Five leading candidates are seeking the Republican nomination for Indiana governor in what promises to be the liveliest and most expensive GOP primary race in state history.
IBJ has profiled each of them over the course of the past few months. The final installment, a profile of U.S. Sen. Mike Braun, appears in this week’s edition.
The profiles have provided interesting insights into each of the candidates, a field that also includes former Indiana Secretary of Commerce Brad Chambers, Lt. Gov. Suzanne Crouch, Fort Wayne businessman Eric Doden and former Indiana Attorney General Curtis Hill.
Much of the campaign so far has focused on whether and to what degree a candidate is committed to former President Donald Trump, where they stand on immigration policy and how they would protect the state from a potential Chinese threat.
While each of those issues certainly has some impact on the state, what we’d really like to hear more about is their vision for Indiana: how they would approach economic development, what should be done to address the state’s workforce shortage and how to solve a growing literacy problem in K-12 education.
Among the loudest debates, though, is who is most solidly behind Trump.
Trump has endorsed Braun for governor, so it’s clear where Braun stands. Doden and Hill say they have long supported Trump. Crouch formally endorsed Trump after his win in the New Hampshire primary. Chambers hasn’t issued an endorsement, according to the Indiana Capital Chronicle.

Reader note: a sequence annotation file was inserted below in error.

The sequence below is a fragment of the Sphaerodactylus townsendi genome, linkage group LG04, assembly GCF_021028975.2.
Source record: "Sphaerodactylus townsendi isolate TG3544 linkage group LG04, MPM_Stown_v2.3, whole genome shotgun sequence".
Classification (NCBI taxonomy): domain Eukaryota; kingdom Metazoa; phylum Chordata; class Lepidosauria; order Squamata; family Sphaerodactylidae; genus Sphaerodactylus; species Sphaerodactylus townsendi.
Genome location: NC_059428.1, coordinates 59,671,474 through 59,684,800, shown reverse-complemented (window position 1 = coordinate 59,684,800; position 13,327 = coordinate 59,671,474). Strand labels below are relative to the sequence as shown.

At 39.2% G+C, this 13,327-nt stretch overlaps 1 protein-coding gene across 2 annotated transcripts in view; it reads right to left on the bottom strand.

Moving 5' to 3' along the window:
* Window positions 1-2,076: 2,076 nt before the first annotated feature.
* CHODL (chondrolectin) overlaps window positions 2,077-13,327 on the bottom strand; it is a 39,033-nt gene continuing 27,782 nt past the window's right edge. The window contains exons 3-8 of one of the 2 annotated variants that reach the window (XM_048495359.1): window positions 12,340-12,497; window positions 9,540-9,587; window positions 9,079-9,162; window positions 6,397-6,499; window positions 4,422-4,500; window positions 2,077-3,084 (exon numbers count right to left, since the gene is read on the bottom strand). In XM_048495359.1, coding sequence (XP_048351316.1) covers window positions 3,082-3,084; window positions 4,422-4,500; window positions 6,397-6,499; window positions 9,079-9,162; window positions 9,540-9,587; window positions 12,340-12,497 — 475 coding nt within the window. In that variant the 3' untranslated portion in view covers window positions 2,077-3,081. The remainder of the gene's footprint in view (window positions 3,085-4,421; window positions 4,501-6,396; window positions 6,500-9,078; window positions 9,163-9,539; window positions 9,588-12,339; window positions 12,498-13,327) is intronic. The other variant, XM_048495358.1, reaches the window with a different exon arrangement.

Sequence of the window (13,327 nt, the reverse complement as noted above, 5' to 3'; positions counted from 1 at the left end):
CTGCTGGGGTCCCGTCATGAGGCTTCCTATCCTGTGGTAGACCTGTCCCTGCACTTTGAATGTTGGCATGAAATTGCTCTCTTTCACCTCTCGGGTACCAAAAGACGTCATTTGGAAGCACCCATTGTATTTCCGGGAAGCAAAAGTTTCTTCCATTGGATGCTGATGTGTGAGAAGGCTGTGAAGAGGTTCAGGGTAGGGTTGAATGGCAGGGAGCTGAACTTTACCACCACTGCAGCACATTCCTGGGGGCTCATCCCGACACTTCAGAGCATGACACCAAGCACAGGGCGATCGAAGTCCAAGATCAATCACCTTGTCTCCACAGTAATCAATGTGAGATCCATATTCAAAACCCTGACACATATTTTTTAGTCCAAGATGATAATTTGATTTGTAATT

On China, Chambers and Hill both have proposed policies aimed at banning China-affiliated people or entities from owning any or certain kinds of property in Indiana, according to The Times of Northwest Indiana. Braun has called for a ban on all travel between China and the United States.
On immigration policy, Braun and Doden have taken frequent swipes at each other. More recently, the Chambers campaign has accused Braun of playing politics with immigration policy by speaking out against a proposed bipartisan deal that was emerging in the Senate but appears imperiled by Trump’s opposition.
While those hot-button issues might motivate voters, they divert attention from important issues closer to home.
Our hope is that voters, journalists and debate moderators will all do more in the coming weeks to push the candidates to have robust discussions on economic development policy and other key issues that will determine the economic trajectory of our state.
Those debates should occur not only in the Republican primary but also when the GOP nominee faces the presumptive Democratic nominee, Jennifer McCormick, in the fall.
Our state needs open debate and dialogue to come up with best ways to stop the slide in reading skills among the state’s third-graders, figure out how to produce the skilled workforce needed to continue to attract big-time economic investment and craft a long-term economic vision that will lift all boats.•
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